by Ben Kinchlow

       On my radio program, "Tell It Like It Is!" *, a recent guest discussed his heart transplant. Not a figurative or spiritual, but an actual physical transplant. It is a fascinating procedure that involves the programmed "death" of the recipient. When a new organ is located, it is "iced" and shipped by the fastest means possible. Upon notification of its arrival, the recipient is "prepped" to receive the new organ. Since it is a heart transplant, the recipient is advised of his impending "death".

       All of us are aware that we will not get out of this world alive. Fortunately, our impending death is not a subject that is daily on our mind. We all live as though we are going to live forever, and if we are in our teens, we live as if we were both immortal and bulletproof. In a teenagers mind, nothing can kill him except rejection by his peers.

       The conversation then turned to his preparations for death. While it is not death as most of us understand it, technically the individual "dies", and he is literally "kept alive" by a machine. The diseased heart is stopped and removed, and the new heart, not beating, is inserted and attached. When all the necessary connections are made, an electric shock is administered to the new heart, and if all is successful, the heart begins to beat, the pulse is restored, and life returns. For all practical purposes, during this period the patient is "dead". Prior to going into surgery, the patient faced this truth... "I may not wake up again outside of eternity."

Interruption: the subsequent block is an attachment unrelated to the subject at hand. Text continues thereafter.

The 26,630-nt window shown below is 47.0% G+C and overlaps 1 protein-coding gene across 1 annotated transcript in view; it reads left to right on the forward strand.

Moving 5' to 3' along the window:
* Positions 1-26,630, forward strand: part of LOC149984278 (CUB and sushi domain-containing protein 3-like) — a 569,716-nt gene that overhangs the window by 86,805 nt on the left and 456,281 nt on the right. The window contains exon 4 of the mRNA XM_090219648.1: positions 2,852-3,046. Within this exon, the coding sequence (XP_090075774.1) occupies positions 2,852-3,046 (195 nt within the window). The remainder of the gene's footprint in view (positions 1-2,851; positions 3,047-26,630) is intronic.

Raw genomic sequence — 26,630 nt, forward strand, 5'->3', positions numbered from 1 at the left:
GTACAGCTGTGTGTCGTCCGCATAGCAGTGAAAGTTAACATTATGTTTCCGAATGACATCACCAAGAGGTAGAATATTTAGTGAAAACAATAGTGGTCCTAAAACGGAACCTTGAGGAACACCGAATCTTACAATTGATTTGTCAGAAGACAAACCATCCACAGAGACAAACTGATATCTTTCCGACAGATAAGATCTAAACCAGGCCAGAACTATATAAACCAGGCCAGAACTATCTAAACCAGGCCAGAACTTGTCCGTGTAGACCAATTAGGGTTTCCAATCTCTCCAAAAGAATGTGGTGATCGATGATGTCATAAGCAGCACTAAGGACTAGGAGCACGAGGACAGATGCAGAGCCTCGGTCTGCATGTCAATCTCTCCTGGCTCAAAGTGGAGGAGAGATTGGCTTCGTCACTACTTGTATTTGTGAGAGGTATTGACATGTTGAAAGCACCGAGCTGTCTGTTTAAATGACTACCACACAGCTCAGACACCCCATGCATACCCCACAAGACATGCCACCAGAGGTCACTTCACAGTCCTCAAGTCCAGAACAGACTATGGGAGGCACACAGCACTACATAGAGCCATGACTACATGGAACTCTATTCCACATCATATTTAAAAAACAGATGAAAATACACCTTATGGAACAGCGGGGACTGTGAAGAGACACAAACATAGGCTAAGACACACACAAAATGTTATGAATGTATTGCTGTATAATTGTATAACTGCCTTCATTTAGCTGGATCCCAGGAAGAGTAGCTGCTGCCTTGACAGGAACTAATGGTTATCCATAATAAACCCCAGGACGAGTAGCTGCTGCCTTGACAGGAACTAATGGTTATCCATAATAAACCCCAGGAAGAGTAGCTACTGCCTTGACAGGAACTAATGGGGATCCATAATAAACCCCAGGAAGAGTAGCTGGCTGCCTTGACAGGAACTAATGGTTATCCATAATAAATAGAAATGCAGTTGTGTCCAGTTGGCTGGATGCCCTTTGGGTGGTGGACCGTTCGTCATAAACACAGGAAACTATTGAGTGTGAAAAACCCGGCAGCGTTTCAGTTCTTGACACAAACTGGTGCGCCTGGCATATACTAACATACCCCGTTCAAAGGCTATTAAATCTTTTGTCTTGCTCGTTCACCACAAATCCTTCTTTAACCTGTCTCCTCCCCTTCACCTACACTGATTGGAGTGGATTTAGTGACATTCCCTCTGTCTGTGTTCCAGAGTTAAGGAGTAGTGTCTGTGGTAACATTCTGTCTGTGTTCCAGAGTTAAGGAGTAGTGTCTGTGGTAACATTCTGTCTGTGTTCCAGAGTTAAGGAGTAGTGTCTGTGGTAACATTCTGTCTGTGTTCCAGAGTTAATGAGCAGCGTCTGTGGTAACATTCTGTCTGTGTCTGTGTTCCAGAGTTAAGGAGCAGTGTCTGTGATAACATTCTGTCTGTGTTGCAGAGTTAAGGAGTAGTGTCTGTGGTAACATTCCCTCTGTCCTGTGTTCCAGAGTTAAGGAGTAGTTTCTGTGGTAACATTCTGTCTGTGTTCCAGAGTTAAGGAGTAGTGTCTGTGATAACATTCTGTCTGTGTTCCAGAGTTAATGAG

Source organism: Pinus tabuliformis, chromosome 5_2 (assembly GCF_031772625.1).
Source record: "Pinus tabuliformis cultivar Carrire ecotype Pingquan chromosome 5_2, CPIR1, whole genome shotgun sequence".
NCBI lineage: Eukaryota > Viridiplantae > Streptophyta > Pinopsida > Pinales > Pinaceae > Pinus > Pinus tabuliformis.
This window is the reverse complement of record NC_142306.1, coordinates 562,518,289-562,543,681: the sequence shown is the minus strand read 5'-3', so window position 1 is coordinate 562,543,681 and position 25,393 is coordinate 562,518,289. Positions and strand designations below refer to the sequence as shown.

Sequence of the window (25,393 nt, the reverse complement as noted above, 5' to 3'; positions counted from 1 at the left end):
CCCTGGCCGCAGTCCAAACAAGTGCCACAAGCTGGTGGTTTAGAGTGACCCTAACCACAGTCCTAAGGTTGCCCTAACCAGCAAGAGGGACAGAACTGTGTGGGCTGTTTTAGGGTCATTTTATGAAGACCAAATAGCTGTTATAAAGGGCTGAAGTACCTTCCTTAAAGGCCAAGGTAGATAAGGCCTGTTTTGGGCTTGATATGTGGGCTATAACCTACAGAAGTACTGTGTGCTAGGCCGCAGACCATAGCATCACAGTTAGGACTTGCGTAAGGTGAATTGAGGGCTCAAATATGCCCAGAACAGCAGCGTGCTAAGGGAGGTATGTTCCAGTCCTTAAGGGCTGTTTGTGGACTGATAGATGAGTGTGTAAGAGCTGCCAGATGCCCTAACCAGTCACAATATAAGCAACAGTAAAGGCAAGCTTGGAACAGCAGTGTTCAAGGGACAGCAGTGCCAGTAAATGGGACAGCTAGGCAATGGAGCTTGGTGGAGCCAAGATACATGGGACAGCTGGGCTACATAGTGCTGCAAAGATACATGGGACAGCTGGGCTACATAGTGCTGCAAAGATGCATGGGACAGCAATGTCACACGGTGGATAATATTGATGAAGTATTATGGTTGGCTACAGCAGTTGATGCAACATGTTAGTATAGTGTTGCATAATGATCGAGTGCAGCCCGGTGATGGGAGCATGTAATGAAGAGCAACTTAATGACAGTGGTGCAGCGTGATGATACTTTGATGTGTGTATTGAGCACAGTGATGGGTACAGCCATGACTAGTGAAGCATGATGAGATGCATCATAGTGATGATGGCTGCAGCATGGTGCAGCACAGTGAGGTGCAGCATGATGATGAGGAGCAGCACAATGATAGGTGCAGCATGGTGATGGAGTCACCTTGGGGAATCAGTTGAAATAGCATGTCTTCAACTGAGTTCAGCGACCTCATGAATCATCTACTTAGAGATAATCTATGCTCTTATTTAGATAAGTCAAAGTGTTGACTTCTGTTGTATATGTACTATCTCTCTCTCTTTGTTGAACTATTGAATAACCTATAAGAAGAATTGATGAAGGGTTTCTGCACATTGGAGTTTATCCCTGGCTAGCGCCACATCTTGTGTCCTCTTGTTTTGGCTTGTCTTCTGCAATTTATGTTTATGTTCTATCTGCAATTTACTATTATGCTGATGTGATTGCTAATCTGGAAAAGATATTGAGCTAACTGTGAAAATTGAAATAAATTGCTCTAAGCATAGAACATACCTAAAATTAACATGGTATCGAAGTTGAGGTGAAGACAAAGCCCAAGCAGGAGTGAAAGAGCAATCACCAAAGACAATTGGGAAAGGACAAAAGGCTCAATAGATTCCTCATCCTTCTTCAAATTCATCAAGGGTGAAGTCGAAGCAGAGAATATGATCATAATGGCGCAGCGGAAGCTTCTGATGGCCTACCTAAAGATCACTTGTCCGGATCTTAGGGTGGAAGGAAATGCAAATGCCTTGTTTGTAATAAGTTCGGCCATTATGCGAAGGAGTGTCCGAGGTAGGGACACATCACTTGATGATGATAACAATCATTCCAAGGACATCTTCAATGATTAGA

As he waited and pondered, he realized all the things he had spent a lifetime accruing had no value. A quarter million dollar sports car, a beautiful designer home, a successful multi-million dollar business, a designer wardrobe, a beautiful wife and four children, were all, in his words, "irrelevant" at this stage. Did he love his wife and children? Of course. But that wasn't the question. This is the question all must answer in the pre-death stage - "Who Am I?"

       We refer to ourselves as Mr., Mrs., Dr., or Reverend. We are called executives, plumbers, truck drivers, or factory workers. We are labeled feminists, republicans, democrats, or independents. But these are things we "do", not who we are. It is not "Rev. Smith" who will appear at death's door, nor is it "Governor Jones", or "Dr. Smith-Jones". It is the answer to the question..."Who am I?"... who will appear, sans all earthly titles, achievements, and honors.

       The Lord Jesus paraphrased the question thusly... "Who do men say that I, the Son of Man, am"? And there were a variety of answers. He was called the prophet Elijah, Jeremiah, and John the Baptist, but Jesus was specific in his quest for identification. "Who do you say that I am?"

       Peter had a revelation, acknowledged as such by the Lord Jesus himself. "Thou art the Christ, the Son of the living God." My friend also had the answer to that question. He wasn't CEO, husband, father, successful entrepreneur, or sports car owner. He was simply a son of God, through his faith in Jesus Christ. He was ready for whatever happened in that operating room.

       A final thought ... how would you answer ... "Who Am I?"

* For the full story, check local listings for "Tell It Like It Is!" at